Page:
Bailey to the rescue
Report by Ian Grant
93/94 was one hell of a season. I'll be more than happy if we don't have to go through that kind of stress again. A bright start to the campaign was brought to an abrupt halt by Furlong's absurd dismissal at Birmingham and we slid down the table. When we lost at home to Grimsby it seemed that the game was up - many of us accepted that relegation was a certainty. But frantic transfer activity brought a new defensive partnership of Foster and Millen and new strikers in the form of Mooney and Dennis Bailey and our fortunes improved with an excellent home win over Millwall.
Peterborough had been in deep trouble all season and, by the time this fixture at London Road came along, it was clear that whichever side lost would go down. Clap Your Hands summed it up simply enough - 'you HAVE to be there, no excuses'. On the night, it seemed that about half of Watford had travelled to roar on the 'Orns. Defeat was absolutely unthinkable.
With Foster injured, we fielded a five-man defence, Millen, Dublin and Page in the middle, and it was cruelly exposed with five minutes as Peterborough cut through to score. Curses. The noise from the Watford faithful was unbelievable, however, and we played our part in getting the team back into the game. Nigel Gibbs, still injured but travelling with the squad, was later to comment that he'd never heard Watford fans generate so much volume in support of the team - he was right, it was absolutely deafening.
It was, in truth, an awful game of football. The neutrals, if there were any, might as well have buggered off home at kickoff - the tension of the occasion clearly got to the players and there was precious little skill on show. A Furlong header got us level during a scrappy first half but this was a mere warm-up - the real drama was yet to come.
We messed up again at the start of the second half, comceding a penalty as Peterborough made the most of some poor defending. For the next quarter of an hour we stared relegation full in the face. It was horrible - watching your team lose is never fun, watching them sliding into the next division is pretty unbearable. When we created chances we wasted them - Andy Hessenthaler shot wide when clean through with only the keeper to beat (by this time, the terrace was so packed that nobody at the back could see the goal we were attacking - it took a couple of minutes to work out that Hessy had missed and stop celebrating). Desperation set in - passes went astray and that unthinkable defeat seemed about to happen.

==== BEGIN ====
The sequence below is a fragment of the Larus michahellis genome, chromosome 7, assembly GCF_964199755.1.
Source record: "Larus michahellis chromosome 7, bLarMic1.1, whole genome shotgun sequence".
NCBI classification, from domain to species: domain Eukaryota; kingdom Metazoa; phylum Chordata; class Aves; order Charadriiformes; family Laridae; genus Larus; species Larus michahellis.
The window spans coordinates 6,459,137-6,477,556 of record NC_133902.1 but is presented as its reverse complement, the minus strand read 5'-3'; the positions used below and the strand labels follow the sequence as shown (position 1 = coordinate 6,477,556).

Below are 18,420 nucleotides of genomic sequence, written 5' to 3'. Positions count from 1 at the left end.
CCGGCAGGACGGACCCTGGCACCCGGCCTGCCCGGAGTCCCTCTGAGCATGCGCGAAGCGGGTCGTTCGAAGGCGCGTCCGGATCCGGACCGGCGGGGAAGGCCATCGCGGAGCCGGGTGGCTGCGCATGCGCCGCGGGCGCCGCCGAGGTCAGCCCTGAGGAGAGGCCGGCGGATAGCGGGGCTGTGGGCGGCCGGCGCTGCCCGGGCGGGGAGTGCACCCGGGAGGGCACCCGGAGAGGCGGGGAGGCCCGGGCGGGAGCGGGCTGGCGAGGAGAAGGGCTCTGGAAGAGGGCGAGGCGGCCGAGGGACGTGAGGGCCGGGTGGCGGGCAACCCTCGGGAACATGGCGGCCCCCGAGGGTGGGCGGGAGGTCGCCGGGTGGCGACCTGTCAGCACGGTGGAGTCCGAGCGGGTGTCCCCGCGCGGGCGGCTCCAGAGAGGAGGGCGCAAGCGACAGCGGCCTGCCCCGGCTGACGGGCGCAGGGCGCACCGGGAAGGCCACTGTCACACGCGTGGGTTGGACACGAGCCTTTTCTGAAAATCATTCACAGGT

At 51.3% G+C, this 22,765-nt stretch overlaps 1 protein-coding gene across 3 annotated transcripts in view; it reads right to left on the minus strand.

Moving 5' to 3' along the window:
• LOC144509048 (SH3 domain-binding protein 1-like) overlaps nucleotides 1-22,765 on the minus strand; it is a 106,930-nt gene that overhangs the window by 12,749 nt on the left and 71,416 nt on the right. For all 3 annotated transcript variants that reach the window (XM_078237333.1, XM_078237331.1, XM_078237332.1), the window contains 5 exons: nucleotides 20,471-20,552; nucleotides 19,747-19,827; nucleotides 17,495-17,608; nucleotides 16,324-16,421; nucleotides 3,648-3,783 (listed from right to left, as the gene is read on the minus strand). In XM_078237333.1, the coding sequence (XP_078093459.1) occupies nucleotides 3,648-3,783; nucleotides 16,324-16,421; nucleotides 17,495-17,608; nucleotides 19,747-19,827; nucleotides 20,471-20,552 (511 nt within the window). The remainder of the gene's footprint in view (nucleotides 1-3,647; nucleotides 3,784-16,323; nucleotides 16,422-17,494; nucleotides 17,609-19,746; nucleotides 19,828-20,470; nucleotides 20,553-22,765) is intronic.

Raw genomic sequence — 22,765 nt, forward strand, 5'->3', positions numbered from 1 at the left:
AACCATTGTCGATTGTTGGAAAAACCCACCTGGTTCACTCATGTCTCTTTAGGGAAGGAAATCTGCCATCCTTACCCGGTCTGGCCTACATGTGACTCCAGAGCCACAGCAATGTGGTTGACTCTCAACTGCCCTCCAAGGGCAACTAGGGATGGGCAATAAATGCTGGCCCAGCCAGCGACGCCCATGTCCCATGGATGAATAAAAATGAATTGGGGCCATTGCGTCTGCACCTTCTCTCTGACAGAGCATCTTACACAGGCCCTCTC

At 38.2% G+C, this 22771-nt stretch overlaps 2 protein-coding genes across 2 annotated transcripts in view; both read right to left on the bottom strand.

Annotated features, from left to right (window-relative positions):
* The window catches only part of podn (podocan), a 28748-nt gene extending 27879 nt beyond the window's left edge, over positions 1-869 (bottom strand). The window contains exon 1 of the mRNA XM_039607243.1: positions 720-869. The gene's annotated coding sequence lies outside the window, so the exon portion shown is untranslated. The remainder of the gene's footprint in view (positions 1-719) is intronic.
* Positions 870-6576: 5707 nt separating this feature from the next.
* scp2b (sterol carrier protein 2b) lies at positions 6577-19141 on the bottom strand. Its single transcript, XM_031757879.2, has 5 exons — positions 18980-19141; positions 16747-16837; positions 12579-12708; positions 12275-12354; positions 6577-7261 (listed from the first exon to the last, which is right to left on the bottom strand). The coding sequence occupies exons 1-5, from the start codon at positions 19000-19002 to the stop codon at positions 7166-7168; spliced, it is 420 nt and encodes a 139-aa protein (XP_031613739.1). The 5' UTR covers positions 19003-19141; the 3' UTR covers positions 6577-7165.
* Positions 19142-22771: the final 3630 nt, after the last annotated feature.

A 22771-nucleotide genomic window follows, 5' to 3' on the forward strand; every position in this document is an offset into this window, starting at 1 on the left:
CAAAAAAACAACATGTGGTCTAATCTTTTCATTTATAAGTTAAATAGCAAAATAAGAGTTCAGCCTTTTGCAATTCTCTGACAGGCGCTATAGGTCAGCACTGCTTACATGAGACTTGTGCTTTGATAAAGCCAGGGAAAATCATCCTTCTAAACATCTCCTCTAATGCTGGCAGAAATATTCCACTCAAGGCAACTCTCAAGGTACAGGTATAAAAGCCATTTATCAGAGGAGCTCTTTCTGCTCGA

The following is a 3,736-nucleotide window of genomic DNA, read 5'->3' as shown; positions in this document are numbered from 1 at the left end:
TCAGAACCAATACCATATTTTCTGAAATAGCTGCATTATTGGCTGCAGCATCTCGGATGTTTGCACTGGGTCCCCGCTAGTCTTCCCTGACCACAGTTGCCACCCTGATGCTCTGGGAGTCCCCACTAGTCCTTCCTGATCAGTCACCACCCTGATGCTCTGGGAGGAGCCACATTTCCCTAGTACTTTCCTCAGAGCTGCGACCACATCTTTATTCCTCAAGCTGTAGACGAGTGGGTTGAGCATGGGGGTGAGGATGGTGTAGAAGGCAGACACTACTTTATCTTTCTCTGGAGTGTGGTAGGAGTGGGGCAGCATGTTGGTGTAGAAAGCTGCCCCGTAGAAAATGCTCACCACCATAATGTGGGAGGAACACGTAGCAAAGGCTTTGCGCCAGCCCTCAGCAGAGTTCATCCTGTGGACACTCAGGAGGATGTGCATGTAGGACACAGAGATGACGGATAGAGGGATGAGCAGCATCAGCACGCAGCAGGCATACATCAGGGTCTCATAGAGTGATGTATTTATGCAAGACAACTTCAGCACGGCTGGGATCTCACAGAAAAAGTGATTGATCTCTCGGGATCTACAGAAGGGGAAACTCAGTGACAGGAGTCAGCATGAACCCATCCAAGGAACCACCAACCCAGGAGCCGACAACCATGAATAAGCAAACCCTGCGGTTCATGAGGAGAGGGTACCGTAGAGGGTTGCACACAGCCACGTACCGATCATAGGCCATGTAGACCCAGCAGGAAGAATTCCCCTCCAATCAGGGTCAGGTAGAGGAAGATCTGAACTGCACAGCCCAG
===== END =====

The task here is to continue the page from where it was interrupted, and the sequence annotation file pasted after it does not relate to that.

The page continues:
You might think I'm exaggerating but if I had the chance to pick an hour's worth of moments from my life and relive them, the last quarter of this game would make up twenty minutes of that hour. Keith Dublin's equaliser, a rubbish goal but who cares, set it all up. The fans went mental and raised the roof - we weren't going to let the night pass without giving it our best shot. We knew we had to win and we made sure the lads knew it as well.
Dennis Bailey came on for Mooney and we set about the task. It was Gerard Lavin who got our noses in front, hitting an amazing drive form thirty yards out that flew into the bottom corner - it was to win the goal of the season award. Of course, from the back of the terrace I didn't see it hit the net but the bedlam that ensued made up for that.
The lead lasted only a couple of minutes, however, as a dreadful error by Perry Digweed presented Boro with an unguarded net. We weren't to be denied though. We won a corner and the rendition of "Come on you 'Orns" must have registered on the Richter scale as the fans climbed up on the fence to urge on the lads. I saw nothing of the goal, all I remember is seeing Watford players running to celebrate and being hurled up and down the terrace time and again. Looking at it on video, Bailey's goal was just down to appalling defending, at the time it was a moment of absolute, perfect ecstacy. Never has the word "YES", screamed over and over, been so expressive. Thinking about that goal still makes me emotional - it's a memory that will live for a long time to come.
We held on for the last few minutes and somehow, despite the acute tension, I never doubted that we would. The victory was greeted by huge celebrations at the away end, chorus upon chorus of "We are staying up" and floods of emotion. I have to say I nearly cried, such was the relief at the comeback. We'd faced certain relegation but lived to fight another day - we lost at home to Tranmere the next game (something of a return to normality), but scrapped for enough points to survive with one game to spare.
It's history now but the players who gave everything for that victory will always be heroes to me. Keith Dublin and Dennis Bailey are no longer at Watford, yet their place in Hornet folklore was assured on that night. And the thought of that goal still sends shivers down my spine...
See also: Dennis Bailey tribute